CGT and the family home: expats and foreigners excluded from tax exemption
Late last year, legislative changes were made that exclude non-residents from accessing the main residence exemption. The retrospective changes directly impact foreigners and expats whose main residence is in Australia or overseas. We explore the impact.
Capital gains tax (CGT) applies to gains made on the sale of capital assets. Unless an exemption or exclusion applies, or a taxpayer can offset the tax against a capital loss, any gain made on an asset is taxed at the marginal tax rate. The tax triggers when a 'CGT event' occurs. For residential property, the 'CGT event' is generally the date the contract is signed.
Legislation changes introduced in late 2019 will have a direct impact on foreigners and expats whose main residence is in Australia or overseas – and the change are retrospective.
The changes contained within the legislation will have some significant impacts:
- Non-residents for tax purposes excluded from the main residence exemption from 9 May 2017
- Transitional rules allow non-residents to sell their property and access the main residence exemption under the previous rules (if they held the property continuously from 9 May 2017).
- An exclusion applies where the taxpayer has been a non-resident for 6 years or less and a 'life event' occurs, such as death.
Although there are transitional rules until June 30, 2020, the impacts are important for both expats and foreigners.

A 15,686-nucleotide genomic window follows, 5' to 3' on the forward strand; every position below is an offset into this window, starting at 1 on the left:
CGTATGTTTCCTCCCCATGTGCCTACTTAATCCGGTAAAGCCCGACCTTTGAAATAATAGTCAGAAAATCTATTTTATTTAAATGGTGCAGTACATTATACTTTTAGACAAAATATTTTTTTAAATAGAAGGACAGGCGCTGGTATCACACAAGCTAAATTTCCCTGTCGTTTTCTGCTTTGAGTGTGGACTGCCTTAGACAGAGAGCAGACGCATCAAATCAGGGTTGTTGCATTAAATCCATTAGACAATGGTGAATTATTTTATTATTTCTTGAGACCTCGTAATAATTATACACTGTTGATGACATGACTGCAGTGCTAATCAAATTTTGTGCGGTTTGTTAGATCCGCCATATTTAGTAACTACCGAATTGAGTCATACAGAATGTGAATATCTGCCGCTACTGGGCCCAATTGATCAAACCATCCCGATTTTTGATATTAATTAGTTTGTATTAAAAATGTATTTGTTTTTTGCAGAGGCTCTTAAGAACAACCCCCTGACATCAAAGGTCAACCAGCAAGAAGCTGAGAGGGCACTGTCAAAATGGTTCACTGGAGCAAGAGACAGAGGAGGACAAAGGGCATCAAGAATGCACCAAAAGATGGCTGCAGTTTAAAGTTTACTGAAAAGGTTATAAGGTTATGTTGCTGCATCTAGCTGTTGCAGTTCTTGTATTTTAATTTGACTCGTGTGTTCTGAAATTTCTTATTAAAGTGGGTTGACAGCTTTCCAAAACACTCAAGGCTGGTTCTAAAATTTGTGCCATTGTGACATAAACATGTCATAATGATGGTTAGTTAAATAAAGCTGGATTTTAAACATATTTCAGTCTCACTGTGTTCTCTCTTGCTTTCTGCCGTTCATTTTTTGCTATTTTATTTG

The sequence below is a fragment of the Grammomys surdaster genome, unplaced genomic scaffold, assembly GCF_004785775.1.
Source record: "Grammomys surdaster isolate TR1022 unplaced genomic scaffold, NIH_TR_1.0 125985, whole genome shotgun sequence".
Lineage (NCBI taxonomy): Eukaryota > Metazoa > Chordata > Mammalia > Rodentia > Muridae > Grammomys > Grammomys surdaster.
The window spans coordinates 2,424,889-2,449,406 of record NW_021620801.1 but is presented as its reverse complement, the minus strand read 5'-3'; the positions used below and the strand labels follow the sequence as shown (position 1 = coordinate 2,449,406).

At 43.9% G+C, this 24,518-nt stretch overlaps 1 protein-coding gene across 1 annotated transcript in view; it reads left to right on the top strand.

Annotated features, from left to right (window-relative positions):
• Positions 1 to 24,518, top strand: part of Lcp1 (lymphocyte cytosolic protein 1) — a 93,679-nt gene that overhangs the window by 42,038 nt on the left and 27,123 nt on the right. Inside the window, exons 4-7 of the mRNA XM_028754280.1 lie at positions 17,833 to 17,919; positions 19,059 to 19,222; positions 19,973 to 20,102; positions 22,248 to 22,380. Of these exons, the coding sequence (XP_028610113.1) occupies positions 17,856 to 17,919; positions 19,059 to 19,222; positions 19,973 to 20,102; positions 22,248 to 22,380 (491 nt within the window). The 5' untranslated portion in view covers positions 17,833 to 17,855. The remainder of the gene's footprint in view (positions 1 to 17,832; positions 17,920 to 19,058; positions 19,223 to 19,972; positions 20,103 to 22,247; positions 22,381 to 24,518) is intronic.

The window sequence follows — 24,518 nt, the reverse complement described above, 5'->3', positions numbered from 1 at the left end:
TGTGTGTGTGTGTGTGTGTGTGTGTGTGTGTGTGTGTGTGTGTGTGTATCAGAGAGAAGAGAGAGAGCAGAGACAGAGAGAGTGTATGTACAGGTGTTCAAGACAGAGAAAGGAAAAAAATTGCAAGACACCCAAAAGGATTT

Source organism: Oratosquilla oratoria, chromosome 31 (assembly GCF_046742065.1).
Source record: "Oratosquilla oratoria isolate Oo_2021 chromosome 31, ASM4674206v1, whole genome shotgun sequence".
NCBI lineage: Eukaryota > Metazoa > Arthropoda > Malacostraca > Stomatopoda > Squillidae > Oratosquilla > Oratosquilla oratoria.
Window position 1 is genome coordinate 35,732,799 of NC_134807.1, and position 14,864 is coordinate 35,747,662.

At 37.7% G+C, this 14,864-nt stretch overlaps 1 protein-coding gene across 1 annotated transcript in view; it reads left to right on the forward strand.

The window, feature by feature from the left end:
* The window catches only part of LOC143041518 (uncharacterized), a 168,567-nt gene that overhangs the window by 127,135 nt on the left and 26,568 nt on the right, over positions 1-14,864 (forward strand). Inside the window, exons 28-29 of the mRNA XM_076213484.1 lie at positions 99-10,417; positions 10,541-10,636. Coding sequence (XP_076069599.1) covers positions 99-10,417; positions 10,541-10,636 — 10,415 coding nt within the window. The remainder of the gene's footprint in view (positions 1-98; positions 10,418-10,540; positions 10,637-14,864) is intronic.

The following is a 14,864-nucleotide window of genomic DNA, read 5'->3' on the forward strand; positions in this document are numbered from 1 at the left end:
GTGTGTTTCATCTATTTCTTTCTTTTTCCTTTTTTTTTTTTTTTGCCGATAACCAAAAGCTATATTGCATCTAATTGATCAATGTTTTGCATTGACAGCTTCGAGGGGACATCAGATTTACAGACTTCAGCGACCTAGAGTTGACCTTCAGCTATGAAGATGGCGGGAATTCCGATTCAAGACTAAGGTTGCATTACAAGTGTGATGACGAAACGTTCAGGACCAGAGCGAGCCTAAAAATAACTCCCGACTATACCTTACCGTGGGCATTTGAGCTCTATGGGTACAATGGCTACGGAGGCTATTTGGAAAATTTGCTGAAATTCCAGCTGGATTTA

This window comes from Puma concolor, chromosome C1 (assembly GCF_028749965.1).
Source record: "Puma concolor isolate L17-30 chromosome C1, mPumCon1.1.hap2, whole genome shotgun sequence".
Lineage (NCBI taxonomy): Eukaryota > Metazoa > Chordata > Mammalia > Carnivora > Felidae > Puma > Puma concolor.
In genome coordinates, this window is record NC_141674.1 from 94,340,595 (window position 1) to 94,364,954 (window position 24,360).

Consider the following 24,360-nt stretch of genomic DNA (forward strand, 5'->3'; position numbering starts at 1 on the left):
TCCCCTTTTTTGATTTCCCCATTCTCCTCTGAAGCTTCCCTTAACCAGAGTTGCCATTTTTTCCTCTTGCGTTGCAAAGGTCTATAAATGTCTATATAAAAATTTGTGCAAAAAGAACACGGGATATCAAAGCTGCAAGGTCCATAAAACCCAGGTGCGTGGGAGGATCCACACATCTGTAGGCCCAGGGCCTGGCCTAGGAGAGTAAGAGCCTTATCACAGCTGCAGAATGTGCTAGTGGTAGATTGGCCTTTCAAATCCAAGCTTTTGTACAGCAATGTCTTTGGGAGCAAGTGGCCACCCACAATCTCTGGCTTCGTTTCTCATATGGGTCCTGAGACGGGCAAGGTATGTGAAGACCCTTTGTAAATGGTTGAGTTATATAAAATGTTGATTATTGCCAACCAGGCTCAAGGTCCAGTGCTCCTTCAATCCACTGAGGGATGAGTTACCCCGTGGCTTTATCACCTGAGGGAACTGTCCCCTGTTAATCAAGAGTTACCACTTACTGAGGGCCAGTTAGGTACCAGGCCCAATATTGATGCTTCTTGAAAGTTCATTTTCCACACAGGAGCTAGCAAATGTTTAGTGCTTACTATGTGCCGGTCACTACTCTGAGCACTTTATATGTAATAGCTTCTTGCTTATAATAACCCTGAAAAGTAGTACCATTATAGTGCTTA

CGT and the main residence exemption
The main residence exemption prevents CGT applying to the family home (the home treated as the taxpayer's main residence). If the home was their main residence for only part of the time they owned it, or if it is used to produce income (for example, part of the home is used as business premises or rent out part of the property), then a partial exemption may be available.
In addition, if the taxpayers move out of their home and doesn't claim any other residence as their main residence, then they can continue to treat the home as their main residence for up to six years if it is rented out, or indefinitely if it isn't rented out (the 'absence rule').
Previously, the main residence exemption was available to individuals who were residents, non-residents, and temporary residents for tax purposes.
The new rules
The new rules exclude foreign residents from accessing the main residence exemption and apply to CGT events that occur from 9 May 2017 onwards.
Under the new rules, if the taxpayer is non-resident for tax purposes at the time they sell their main residence, they will no longer be able to access the main residence exemption and will need to pay CGT on any gain made (subject to transitional rules and an exclusion). These new rules apply regardless of whether they were an Australian resident for part of the time they owned the property and no apportionment applies - the exemption simply does or does not apply depending on their residency status for tax purposes at the time the CGT event is triggered.
However, if the taxpayer is a resident of Australia at the time of the CGT event, then they may be able to access the main residence exemption, even if they have been a non-resident for some or most of the ownership period.
For example, an expat who maintains their main residence in Australia could return to Australia, become a resident for tax purposes again, then sell the property and if applicable, access the main residence exemption (the new rules contain provisions that will deny the exemption where someone attempts to avoid the new rules by deliberately structuring their affairs to access the exemption – for example, transferring the property to a related party).